Prospect Heights, IL
    River Grove, IL
    Rolling Meadows, IL
    Rosemont, IL
    Schiller Park, IL
    Wood Dale, IL
    Chicago O’Hare Airport property

    Check here for other qualifying criteria: Who Can Join?

    • | 815#
      Oct 14th, 2011 at 6:08 pm

      Alliant Credit’s customer reviews online also seem to be very positive.

      Would be hard not to go w/ Alliant Credit Union if you live in the Chicago area.

  • | 811#
    Oct 14th, 2011 at 3:44 pm

    If you live, work, worship, or attend school within city limits of WASHINGTON, DC => here is a 4-Star (financial health) credit union, called Department of Commerce Federal Credit Union, that you are qualified to join.

  • | 813#
    Oct 14th, 2011 at 5:13 pm

    Anyone can join Lockheed Federal Credit Union (note: just pay a small fee to become a member of the American Consumer Council, a non-profit organization dedicated to helping people make the most of their money):

    Lockheed Federal Credit Union is located in BURBANK, CA and has a 4-Star (financial health) rating.

  • | 814#
    Oct 14th, 2011 at 5:25 pm

    Anyone can join Apple Federal Credit Union (with a $20 fee paid towards some public school athletic org.) Though this $20/requirement isn’t mentioned on their eligibility page, it will be offered to you as you fill in their online application process. They also offer $50 cash card to anyone who signs up for free checking, so this more than offsets that fee.

    NOTE: If you live in NORTHERN VA – where this credit union is located, you likely qualify another ten dozen ways (and so can avoid $20 payment), so check their membership eligibility first!

    Apple FCU has a 4-Star (financial health) rating.

  • | 816#
    Oct 14th, 2011 at 7:25 pm

    Do you live around the BOSTON, MA area?

    You qualify as member for 5-Star (financial health) rated Energy Credit Union if you live in:
    Norfolk County communities, Suffolk County communities, Bedford, Belmont, Billerica, Burlington, Lexington, Lincoln, Newton, Waltham, Watertown, Weston, or Woburn.

    You qualify as member for 5-Star (financial health) rated City of Boston Credit Union if you live in:
    Norfolk or Suffolk Counties, Massachusetts (which includes: Avon, Bellingham, Braintree, Brookline, Canton, Cohasset, Dedham, Dover, Foxborough, Franklin, Holbrook, Medfield, Medway, Millis, Milton, Needham, Norfolk, Norwood, Plainville, Quincy, Randolph, Sharon, Stoughton, Walpole, Wellesley, Westwood, Weymouth, Wrentham, Boston, Chelsea, Revere, Winthrop)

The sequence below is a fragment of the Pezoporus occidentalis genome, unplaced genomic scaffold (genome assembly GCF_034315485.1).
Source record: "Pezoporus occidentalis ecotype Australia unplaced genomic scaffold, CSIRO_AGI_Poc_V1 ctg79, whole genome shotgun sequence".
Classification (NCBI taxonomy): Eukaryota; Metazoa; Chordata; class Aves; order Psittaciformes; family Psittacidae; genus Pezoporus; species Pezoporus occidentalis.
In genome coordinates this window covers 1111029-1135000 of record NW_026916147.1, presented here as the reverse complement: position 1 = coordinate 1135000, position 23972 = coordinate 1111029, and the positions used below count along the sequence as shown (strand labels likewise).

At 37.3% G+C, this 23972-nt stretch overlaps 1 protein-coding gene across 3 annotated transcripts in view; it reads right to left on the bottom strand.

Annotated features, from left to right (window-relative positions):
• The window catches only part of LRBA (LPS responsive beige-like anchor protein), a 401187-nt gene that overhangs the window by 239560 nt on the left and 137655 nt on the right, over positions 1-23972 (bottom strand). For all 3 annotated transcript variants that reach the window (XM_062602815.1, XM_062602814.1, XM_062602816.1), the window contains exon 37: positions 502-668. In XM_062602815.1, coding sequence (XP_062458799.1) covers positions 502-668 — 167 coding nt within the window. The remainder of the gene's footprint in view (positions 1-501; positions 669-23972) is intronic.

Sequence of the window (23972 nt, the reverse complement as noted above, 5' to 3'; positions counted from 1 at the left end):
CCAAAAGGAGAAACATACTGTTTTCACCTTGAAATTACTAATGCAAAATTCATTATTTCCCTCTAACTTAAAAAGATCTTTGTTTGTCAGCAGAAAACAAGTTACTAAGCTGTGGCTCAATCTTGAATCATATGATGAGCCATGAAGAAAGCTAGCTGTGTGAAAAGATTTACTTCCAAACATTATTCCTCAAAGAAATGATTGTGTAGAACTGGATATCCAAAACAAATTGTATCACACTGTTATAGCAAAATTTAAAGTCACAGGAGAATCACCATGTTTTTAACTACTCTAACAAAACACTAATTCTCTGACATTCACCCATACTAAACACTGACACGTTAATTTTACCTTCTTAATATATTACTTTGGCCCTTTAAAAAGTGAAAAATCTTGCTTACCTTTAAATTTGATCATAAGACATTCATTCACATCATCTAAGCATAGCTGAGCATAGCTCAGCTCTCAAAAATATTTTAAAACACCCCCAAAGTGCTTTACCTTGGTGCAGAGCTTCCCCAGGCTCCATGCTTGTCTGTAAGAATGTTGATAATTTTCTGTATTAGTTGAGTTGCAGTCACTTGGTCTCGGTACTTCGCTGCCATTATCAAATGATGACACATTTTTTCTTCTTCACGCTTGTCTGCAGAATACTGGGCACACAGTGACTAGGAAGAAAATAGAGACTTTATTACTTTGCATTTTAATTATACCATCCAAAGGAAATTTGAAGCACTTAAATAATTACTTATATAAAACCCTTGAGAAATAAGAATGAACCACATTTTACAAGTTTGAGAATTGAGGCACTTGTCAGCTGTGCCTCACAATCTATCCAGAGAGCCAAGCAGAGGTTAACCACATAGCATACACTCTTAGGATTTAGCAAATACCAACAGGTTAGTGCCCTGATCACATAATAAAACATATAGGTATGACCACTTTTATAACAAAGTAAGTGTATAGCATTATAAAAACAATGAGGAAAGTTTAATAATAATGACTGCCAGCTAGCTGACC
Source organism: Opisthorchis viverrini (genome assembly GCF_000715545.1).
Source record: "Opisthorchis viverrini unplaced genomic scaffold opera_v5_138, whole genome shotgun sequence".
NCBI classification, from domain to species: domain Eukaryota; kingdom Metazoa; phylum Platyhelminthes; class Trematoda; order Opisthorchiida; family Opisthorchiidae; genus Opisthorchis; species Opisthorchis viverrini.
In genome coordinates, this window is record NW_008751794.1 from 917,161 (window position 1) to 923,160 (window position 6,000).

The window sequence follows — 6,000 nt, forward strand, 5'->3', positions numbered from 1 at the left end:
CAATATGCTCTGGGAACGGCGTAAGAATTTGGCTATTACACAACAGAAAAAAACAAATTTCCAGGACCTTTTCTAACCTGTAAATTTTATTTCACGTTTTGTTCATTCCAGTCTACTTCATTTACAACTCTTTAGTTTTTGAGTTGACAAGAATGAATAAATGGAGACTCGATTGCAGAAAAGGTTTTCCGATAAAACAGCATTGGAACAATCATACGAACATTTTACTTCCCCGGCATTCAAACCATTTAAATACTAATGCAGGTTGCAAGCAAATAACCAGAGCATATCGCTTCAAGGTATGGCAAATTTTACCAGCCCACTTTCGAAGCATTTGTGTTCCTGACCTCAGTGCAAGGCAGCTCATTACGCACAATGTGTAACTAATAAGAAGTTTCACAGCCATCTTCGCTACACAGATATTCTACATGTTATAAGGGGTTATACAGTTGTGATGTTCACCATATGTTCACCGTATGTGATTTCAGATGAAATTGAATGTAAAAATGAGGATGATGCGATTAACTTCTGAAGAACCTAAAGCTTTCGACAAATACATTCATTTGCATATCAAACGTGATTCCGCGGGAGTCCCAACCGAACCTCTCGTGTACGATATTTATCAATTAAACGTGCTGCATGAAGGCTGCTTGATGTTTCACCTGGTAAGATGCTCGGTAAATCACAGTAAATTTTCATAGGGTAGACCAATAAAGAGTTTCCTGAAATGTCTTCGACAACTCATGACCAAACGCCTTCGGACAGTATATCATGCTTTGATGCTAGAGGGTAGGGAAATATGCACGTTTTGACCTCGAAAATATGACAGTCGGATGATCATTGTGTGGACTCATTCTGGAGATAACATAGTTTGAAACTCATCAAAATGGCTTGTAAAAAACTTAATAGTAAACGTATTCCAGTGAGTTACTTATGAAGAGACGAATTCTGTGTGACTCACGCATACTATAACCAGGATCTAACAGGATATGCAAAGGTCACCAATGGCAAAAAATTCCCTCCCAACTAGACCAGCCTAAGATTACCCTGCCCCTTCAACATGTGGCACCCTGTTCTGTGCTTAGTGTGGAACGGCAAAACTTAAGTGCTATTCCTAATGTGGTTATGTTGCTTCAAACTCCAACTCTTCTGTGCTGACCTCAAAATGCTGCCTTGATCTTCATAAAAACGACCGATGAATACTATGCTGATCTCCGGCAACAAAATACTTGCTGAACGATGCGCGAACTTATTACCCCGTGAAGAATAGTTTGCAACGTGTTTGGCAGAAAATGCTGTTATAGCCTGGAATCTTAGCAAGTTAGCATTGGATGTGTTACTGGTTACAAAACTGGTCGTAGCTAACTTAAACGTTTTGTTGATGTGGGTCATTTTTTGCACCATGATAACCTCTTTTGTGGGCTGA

• | 824#
    Oct 24th, 2011 at 7:34 am

    If you live near PORTLAND, OREGON check out the top-rated local banks like Advantis, Albina Community Bank, Capital Pacific Bank, Pacific NW FCU, and more!
    The folks at the Real Wealth of Portland did a great job compiling information about why you should move to a smaller bank or credit union, and made the process easy by giving us all the details.

    Happy 5th of November in advance!

    • | 825#
      Oct 24th, 2011 at 11:35 am

      Thanks Carrie, for the Portland info. I’ll just add that I ran the financial health of some of them and here’s some results:

      Advantis FCU got 5-Star Rating. Here’s how to qualify to join that credit union:

      1. You live or work in one of these Oregon Counties: Benton, Clackamas, Columbia, Hood River, Lane, Linn, Marion, Multnomah, Polk, Washington, and Yamhill counties.

      2. You live, work, worship or attend school in the state of Washington.

      3. You are an immediate family member of someone eligible for membership, including your: spouse, parent, grandparent, child, stepchild, grandchild, brother, sister, half-brother, half-sister, uncle, aunt, or domestic partner.


      I used the Bauer Credit Union Star Rating) on Pacific NW FCU, however, and it only earned a 1-Star rating. This means the financial health of that institution is, for whatever reason, very very poor at the moment.